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.50 AE, .440 Cor-Bon and .44 Magnum
|Type||hunting, Rifle, Pistol|
|Place of origin||United States|
|Produced||1998 to the present|
|Parent case||.50 AE|
|Case type||Rebated Rim, bottlenecked|
|Bullet diameter||.429 in (10.9 mm)|
|Neck diameter||.461 in (11.7 mm)|
|Shoulder diameter||.529 in (13.4 mm)|
|Base diameter||.538 in (13.7 mm)|
|Rim diameter||.510 in (13.0 mm)|
|Rim thickness||0.055 in (1.4 mm)|
|Case length||1.280 in (32.5 mm)|
|Case capacity||50.5 gr H2O (3.27 cm3)|
|Rifling twist||1 in 18|
|Maximum pressure||36,000 (250 MPa)|
|240 gr (15.55 g)||1,900 ft/s (580 m/s)||1,920 ft·lbf (2,600 J)|
|260 gr (17 g)||1,420 ft/s (430 m/s)||1,665 ft·lbf (2,257 J)|
|305 gr (20 g)||1,600 ft/s (490 m/s)||1,730 ft·lbf (2,350 J)|
The Cor-Bon company produced the .440 Cor-bon cartridge in 1998. As is fairly typical in the wildcat cartridge industry, this cartridge necked down from an existing cartridge, the .50 AE to accept a .44-caliber (.429 in) (10.89 mm) bullet.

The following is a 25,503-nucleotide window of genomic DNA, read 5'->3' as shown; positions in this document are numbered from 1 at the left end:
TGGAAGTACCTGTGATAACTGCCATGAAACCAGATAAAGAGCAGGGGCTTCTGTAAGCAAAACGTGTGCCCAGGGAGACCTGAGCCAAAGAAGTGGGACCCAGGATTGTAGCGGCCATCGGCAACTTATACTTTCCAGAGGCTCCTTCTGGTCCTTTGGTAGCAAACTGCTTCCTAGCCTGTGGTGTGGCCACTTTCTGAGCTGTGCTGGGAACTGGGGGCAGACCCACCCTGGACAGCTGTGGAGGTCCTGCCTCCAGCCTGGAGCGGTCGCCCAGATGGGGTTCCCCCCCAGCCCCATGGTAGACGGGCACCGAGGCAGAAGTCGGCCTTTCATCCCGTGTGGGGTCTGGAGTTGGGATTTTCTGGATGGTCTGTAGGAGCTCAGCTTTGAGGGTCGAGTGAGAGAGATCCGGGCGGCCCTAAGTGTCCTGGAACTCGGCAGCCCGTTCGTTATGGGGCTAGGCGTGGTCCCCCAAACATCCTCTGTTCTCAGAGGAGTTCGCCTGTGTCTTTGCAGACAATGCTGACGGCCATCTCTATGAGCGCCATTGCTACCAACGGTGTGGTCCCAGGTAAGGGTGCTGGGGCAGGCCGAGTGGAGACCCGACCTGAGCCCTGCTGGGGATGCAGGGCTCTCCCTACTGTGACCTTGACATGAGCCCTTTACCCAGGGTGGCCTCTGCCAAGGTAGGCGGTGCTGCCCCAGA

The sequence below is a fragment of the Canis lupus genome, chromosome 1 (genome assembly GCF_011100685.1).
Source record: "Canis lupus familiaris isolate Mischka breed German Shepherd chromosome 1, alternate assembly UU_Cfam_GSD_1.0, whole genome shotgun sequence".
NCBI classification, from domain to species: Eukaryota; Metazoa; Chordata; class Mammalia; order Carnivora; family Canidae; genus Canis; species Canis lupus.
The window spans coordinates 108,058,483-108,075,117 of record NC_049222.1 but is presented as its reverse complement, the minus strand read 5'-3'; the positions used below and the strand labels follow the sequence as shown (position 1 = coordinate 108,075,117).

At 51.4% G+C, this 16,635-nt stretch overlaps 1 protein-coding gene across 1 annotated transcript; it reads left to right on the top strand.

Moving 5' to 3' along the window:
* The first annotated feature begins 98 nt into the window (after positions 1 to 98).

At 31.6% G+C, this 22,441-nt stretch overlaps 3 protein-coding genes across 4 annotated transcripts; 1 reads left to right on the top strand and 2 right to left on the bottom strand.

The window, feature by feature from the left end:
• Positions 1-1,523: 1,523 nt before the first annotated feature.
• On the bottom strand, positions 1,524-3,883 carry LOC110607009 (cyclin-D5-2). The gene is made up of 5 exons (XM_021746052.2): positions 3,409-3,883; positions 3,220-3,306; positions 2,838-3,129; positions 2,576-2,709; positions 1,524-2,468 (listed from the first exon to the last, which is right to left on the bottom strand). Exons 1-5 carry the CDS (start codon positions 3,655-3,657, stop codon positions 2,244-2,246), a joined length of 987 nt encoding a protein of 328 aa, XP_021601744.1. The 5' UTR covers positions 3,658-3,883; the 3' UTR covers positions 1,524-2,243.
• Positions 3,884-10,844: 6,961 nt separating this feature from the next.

The .50 AE was introduced in the Desert Eagle from Magnum Research 1991, and shortly thereafter shooters began wondering whether there was an alternative to the relatively small selection of factory ammunition, and, for sensitive shooters, the recoil of the .50 round, but still with more substantial stopping power than the .44 Magnum.
In designing the .440, Cor-bon created a lighter recoiling round than the .50 AE with greater penetrating power than the .50 AE and 44 Magnum. The round has a flatter trajectory, and leaves the barrel considerably faster than either the .50 AE or the .44 Mag. However, the cartridge has never taken off, and has remained fairly expensive. Consequentially, Magnum Research no longer produces a Desert Eagle in .440 Cor-bon.
The round is generally considered to be a hunting round rather than a defense round for a number of reasons. Its excessive penetration and recoil make it unsuitable for self defense. Also, as it is physically a very large cartridge, commonly chambered in a very large pistol such as the Desert Eagle, it is not particularly feasible to carry it concealed.
It is effective at disabling and killing large animals, able to penetrate large bones such as the shoulder in deer. Some gunsmiths are chambering lever-action rifles to take full advantage of this cartridge on large game.
See also↑Jump back a section
- "What is Possible with the Marlin?" by M.L. "Mic" McPherson at Levergun.com